From the Department of WTF: Are Linda Hirshman and Caitlin Flanagan the Dominant Voices of Contemporary Gender Discourse?

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Henry at Crooked Timber says so, and I fear he may be correct. Now, anyone who reads this blog may be aware that I strongly dislike both Hirshman and Flanagan. I was actually interviewed by Hirshman many years ago, and I respect some of the work she has done, but I think she is very wrong to attack women who do not prioritize their careers in the ways she says they should, and when I blogged about this she literally sent me e-mails in which she threatened to tell my Dean on me for being mean to her and using the word “fuck.” I finally told her in no uncertain terms to stop e-mailing me, but a week or so ago I got an e-mail from her asking me to blog here about her new book. Which I am now doing, “vomit-eulogizing” though I may be. As for Flanagan, see this, this and this. So, the idea that Hirshman and Flanagan dominate the discourse about the status of women in this country is pretty alarming. The reason that this is so, however, is fairly obvious: They confirm some of the worst stereotypes about women generally and feminists particularly, and in so doing, they buttress the patriarchy magnificently. Flanagan attacks feminists for being opposed to nurturing and motherhood and sex, and Hirshman seems to confirm that feminists are indeed opposed to nurturing and motherhood, and are incredibly nasty and intolerant of dissent as well. Flanagan reinforces the patriarchy directly, by telling powerful men what they want to hear: women are happiest as willing, subservient helpmates. Hirshman provides the patriarchy with abrasive evidence that many negative beliefs about feminists are true: we despise motherhood and think only of our own self-interest.

This dominance of the mainstream gender discourse is bad for the women that Hirshman and Flanagan don’t speak for, and I count myself among them. As for what can be done about this, well, one solution is simply to try to drown both of them out. Toward that end, let me strongly recommend the new book by Katha Pollitt, Virginity or Death! And Other Social and Political Issues of Our Time. Echidne of the Snakes gives it a very good review here. Pollitt has no appeal to the patriarchy she challenges so eloquently, but the patriarchy isn’t in control of everything! The feminist movement needs more “personified visibility,” and people like Pollitt can serve many of us a lot better than Hirshman, and I will do everything I can to help her get more public attention, such as this:

Walking around with that book in plain view in South Carolina is going to be awesome! Maybe I’ll get the cover silk-screened onto some tee shirts as well!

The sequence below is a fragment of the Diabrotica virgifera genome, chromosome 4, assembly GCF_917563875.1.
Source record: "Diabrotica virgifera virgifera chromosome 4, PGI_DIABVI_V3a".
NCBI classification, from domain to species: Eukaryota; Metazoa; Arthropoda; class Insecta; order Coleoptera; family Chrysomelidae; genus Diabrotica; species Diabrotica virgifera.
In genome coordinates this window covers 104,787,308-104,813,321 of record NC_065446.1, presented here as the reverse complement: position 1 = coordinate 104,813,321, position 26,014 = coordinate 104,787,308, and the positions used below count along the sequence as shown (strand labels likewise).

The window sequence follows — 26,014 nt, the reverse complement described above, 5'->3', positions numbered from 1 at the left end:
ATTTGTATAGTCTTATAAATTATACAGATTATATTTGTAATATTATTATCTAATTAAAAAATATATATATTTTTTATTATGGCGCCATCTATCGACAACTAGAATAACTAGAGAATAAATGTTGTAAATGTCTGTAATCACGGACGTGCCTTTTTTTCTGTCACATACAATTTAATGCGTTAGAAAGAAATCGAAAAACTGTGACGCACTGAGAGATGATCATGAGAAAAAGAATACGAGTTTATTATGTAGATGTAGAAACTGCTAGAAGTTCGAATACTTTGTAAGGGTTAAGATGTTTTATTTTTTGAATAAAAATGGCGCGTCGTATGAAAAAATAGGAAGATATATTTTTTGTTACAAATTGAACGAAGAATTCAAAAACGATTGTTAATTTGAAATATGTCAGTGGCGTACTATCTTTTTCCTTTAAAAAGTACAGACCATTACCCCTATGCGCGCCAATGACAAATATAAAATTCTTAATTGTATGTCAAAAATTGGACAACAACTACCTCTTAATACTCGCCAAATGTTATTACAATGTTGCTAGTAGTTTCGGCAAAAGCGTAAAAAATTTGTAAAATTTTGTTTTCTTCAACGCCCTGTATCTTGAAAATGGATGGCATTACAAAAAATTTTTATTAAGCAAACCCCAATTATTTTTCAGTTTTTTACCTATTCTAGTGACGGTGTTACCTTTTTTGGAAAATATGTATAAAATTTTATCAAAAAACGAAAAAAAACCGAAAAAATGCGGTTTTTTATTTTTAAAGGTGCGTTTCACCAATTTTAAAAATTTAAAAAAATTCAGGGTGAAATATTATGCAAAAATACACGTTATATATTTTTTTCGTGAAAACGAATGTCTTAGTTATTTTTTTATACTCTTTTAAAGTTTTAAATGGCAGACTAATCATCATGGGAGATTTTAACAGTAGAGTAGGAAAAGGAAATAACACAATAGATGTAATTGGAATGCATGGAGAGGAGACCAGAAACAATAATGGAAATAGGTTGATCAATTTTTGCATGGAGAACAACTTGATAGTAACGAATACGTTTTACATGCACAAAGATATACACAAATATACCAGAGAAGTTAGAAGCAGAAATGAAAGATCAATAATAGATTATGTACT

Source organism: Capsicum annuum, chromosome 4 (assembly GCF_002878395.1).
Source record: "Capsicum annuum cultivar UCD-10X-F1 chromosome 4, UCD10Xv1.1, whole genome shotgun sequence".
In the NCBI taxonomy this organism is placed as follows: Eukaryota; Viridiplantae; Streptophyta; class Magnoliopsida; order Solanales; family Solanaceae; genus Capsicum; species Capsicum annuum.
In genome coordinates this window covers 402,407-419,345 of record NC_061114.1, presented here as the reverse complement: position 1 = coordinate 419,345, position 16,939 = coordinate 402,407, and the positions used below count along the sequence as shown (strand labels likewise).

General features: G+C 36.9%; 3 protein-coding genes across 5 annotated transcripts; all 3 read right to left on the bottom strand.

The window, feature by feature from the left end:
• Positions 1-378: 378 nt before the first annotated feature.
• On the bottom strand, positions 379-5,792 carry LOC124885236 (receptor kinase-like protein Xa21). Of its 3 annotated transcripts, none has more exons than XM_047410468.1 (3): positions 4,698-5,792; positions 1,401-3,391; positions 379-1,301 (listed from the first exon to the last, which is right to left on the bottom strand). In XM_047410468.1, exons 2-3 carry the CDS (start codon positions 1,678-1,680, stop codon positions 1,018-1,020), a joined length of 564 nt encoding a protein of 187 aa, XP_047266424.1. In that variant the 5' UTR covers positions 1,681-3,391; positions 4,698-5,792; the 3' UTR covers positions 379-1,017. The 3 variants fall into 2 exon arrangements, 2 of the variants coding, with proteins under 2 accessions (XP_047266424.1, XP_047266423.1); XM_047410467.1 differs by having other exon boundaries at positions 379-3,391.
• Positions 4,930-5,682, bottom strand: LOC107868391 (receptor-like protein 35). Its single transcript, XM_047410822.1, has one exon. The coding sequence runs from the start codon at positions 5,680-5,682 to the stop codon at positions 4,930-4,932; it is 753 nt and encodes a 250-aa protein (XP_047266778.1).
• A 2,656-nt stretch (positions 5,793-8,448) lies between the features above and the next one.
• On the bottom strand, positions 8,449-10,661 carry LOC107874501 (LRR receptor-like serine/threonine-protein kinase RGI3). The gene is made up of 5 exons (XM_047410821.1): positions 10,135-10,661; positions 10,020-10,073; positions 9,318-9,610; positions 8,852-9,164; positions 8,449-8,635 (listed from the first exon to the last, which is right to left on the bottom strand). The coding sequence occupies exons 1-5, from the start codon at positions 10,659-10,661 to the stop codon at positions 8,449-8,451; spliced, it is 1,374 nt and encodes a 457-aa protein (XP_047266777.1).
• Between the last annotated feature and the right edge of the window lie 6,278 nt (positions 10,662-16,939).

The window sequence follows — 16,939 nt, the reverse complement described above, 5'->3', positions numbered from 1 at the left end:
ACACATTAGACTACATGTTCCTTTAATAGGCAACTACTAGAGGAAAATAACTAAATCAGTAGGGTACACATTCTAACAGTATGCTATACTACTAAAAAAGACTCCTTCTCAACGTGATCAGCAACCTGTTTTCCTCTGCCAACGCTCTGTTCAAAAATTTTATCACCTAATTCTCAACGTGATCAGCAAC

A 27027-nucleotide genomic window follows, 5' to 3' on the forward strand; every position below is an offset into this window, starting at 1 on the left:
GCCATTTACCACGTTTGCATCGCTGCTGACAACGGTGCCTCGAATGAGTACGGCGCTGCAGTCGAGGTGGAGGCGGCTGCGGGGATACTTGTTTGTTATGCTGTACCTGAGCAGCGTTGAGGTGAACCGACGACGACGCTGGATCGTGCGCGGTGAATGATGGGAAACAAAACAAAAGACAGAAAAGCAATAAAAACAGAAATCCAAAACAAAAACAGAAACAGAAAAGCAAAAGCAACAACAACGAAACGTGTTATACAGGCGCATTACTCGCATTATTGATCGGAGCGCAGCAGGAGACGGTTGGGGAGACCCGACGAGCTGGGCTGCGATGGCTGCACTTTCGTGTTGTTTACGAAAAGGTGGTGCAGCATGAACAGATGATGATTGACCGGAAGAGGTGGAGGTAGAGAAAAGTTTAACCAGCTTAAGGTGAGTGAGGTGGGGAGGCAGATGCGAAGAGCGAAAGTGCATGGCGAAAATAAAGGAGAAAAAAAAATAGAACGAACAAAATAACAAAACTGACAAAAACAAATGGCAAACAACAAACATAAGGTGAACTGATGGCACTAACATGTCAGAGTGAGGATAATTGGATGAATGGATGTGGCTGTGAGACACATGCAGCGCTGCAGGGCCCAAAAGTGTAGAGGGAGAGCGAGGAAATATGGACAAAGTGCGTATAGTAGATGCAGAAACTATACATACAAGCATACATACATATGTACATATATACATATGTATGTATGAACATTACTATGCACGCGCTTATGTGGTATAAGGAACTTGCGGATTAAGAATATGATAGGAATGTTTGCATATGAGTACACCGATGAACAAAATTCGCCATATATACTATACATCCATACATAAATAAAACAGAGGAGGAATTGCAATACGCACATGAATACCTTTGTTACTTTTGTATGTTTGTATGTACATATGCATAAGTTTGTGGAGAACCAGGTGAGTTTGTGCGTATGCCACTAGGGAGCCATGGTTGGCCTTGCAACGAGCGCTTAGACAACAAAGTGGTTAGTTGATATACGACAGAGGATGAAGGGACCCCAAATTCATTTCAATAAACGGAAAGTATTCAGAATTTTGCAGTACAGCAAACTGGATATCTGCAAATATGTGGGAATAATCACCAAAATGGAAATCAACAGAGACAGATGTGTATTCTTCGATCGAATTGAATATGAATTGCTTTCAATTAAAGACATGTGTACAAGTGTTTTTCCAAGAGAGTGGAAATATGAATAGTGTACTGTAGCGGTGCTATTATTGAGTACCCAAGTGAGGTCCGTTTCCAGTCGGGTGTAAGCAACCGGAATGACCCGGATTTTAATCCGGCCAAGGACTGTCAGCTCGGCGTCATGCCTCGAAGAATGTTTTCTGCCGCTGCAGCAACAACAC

–Ann Bartow

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0 Responses to From the Department of WTF: Are Linda Hirshman and Caitlin Flanagan the Dominant Voices of Contemporary Gender Discourse?

  1. Mrs. Coulter says:

    Looks like an interesting book. I’ll have to add it to my library list. Oh yeah, and the rest of your post is right on the money. :-)

  2. Jamire says:

    very very very interesting book and the cover looks great! ;)

  3. Ann Bartow says:

    Two smileys! Cool.

  4. doctortwo says:

    Your point is well-taken, that Hirshman exaggerates what is not an established polarization between feminists and Stay-at-home moms (SAHMs). In my daughter’s words, Hirshman makes the personal political. That is, let there be room for personal choice, and networks of women whose choices vary. Law, and women who teach the law from a feminist perspective, I hope, support women’s ability to vary in their work/childbearing choices.

    I am similar in age and attainments and feminist consciousness to Linda Hirshman. My thoughtful feminist commentary disagreeing with Linda Hirshman’s recent American Prospect article and her op-ed piece in the Washington Post can be found at my blog, Undoing Denial, at

  5. I have checked all of my notes for all versions of Get to Work, going back many years and found no evidence of any interview with anyone named Ann Bartow, who did not attract my attention until she blogged that I made her vomit, for which I am infinitely grateful, but which I could hardly have anticipated. I wonder whether she might share with us what she thinks I interviewed her for.

  6. Ann Bartow says:

    What I said was: I was actually interviewed by Hirshman many years ago, and I respect some of the work she has done…

    I did not say you interviewed me for “Get to Work.” You interviewed me when I was a law student, back in the late 1980s.

  7. ah, why was I interviewing you as a law student?